When they do join these fields, women often encounter discrimination at all levels of career progression
- Emilio Castilla. 2008. “Gender, Race, and Meritocracy in Organizational Careers.” American Journal of Sociology 113(6):1479–1526.
- Erin Cech and Mary Blair-Loy. 2010. “Perceiving Glass Ceilings? Meritocratic versus Structural Explanations of Gender Inequality among Women in Science and Technology.” Social Problems 57(3):371–397.
Some women leave these professions after they have children because they lack the support to meet both work and family demands.
- Youngjoo Cha. 2013. “Overwork and the Persistence of Gender Segregation in Occupations.” Gender & Society.
It’s Columbus Day! In 1492 he sailed the ocean blue and—well—historians, sociologists, and even web comic artists have been reminding us for a while now that he didn’t really “discover” America, so much as find the native peoples who were already living there. So, how does the narrative of Columbus day (or any other story in our history textbooks) keep coming up the same way year after year?
Columbus’ voyage isn’t the only historical story we tend to get wrong in the classroom.
In a recent report from Al Jazeera America on his first major interview, Pope Francis raises concerns that the Catholic Church needs to change its political priorities if it doesn’t want to “fall like a house of cards.” He argues that the church is focusing too heavily on “narrow” issues like gay marriage and abortion when it should be fostering a more inclusive message. Is this a new and necessary direction for Catholic politics in the United States, or just a flash in the pan?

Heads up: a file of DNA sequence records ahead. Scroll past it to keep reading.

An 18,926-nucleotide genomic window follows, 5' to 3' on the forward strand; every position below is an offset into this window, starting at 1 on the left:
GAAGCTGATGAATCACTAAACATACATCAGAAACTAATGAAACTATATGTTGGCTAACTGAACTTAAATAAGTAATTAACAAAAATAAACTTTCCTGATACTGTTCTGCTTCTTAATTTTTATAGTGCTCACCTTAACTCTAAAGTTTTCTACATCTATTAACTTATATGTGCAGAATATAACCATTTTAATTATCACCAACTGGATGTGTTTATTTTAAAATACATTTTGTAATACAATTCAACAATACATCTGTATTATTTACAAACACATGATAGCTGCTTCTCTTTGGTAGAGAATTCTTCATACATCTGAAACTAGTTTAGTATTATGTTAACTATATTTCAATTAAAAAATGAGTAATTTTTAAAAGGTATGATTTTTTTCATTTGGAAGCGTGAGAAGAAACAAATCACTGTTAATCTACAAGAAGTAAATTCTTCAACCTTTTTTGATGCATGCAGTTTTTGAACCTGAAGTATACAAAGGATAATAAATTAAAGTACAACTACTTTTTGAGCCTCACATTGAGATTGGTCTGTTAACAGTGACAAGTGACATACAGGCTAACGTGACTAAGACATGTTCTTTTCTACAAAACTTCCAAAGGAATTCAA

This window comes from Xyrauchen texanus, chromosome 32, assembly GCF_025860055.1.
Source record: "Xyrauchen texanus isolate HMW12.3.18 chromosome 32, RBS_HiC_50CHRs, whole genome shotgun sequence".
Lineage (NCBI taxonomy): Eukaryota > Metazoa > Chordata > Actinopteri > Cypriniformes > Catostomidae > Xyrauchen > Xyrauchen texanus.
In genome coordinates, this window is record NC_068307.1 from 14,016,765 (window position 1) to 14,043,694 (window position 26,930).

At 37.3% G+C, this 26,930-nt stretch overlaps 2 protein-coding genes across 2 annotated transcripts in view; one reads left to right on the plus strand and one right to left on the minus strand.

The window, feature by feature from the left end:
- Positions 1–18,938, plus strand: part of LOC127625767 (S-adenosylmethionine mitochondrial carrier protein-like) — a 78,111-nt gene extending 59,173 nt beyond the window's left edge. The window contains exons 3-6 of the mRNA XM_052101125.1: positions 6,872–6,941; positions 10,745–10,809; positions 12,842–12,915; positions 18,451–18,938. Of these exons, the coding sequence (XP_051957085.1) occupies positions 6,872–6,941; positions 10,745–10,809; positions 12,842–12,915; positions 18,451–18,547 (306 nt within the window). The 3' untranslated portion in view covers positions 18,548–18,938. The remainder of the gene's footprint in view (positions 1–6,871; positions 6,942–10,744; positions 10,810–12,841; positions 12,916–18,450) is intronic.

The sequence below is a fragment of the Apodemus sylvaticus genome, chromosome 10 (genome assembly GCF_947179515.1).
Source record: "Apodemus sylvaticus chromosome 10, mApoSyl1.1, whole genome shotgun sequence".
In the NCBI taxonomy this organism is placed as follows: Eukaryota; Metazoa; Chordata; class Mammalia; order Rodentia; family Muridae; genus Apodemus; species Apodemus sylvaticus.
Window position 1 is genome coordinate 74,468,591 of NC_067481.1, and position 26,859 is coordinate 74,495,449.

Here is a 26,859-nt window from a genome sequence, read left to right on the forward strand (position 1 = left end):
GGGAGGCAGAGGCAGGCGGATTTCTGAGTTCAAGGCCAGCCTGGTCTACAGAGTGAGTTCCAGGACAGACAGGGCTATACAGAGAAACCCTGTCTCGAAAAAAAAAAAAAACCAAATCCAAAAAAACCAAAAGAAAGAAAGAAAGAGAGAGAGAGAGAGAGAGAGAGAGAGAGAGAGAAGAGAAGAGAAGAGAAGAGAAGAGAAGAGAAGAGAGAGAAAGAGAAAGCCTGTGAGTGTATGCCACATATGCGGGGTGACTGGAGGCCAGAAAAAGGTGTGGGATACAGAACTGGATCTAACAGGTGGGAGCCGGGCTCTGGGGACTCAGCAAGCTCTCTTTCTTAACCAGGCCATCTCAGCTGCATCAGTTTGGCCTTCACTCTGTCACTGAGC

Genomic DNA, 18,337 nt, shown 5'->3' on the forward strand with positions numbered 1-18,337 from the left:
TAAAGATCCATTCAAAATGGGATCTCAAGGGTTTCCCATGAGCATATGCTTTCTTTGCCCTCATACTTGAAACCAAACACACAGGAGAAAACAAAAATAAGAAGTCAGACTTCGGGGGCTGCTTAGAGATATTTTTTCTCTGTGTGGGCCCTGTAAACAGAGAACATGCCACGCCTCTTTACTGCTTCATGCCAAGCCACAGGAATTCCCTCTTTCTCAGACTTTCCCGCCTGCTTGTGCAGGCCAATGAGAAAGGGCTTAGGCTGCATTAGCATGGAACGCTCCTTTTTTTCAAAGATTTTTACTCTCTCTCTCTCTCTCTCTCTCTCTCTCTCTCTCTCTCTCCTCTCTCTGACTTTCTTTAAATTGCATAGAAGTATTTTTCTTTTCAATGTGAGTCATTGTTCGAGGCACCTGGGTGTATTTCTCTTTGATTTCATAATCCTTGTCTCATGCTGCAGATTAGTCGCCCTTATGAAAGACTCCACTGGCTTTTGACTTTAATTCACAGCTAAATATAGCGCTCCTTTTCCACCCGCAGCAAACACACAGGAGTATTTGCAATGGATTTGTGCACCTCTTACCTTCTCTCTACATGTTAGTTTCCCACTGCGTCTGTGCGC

Pope Francis may be right about church collapse. Many Americans choose not to affiliate with religion for political reasons.
- Michael Hout and Claude S. Fischer, “Why More Americans Have No Religious Preference: Politics and Generations,” 2002.
It also isn’t just political. Narrow theological views on issues like gender and sexuality have an effect on who comes to Mass every week.
- Andrew M. Greeley and Mary G. Durkin, Angry Catholic Women: A Sociological Investigation, a Theological Reflection, 1984.
This isn’t the first shift, though, new leaders and changes in society have a long history of altering the church’s politics.
Plenty of organization for change can emerge from the church’s membership as well. Not all the discontented leave!
A recent report from the New York Times tells us that Washington may be loosening the leash on mortgage lenders, but a range of research from sociologists over the last five years suggests that there were actually multiple problems that led to the 2008 housing crash, and they weren’t all about financial regulation alone.
Modern mortgages arose when homeownership was politically popular.
- Neil Fligstein and Doug McAdam’s A Theory of Fields
Politicians often used economic policy to “punt” unpopular political conflict.
- Greta Krippner, Capitalizing on Crisis, 2011.
- Thomas Ferguson and Robert Johnson, Too Big to Bail: The “Paulson Put,” Presidential Politics, and the Global Financial Meltdown (Part 1 and Part 2) 2009.
Subprime lending didn’t just take advantage of the poor—it was also a racial problem.
- Jacob Faber, Racial Dynamics of Subprime Mortgage Lending at the Peak, 2013.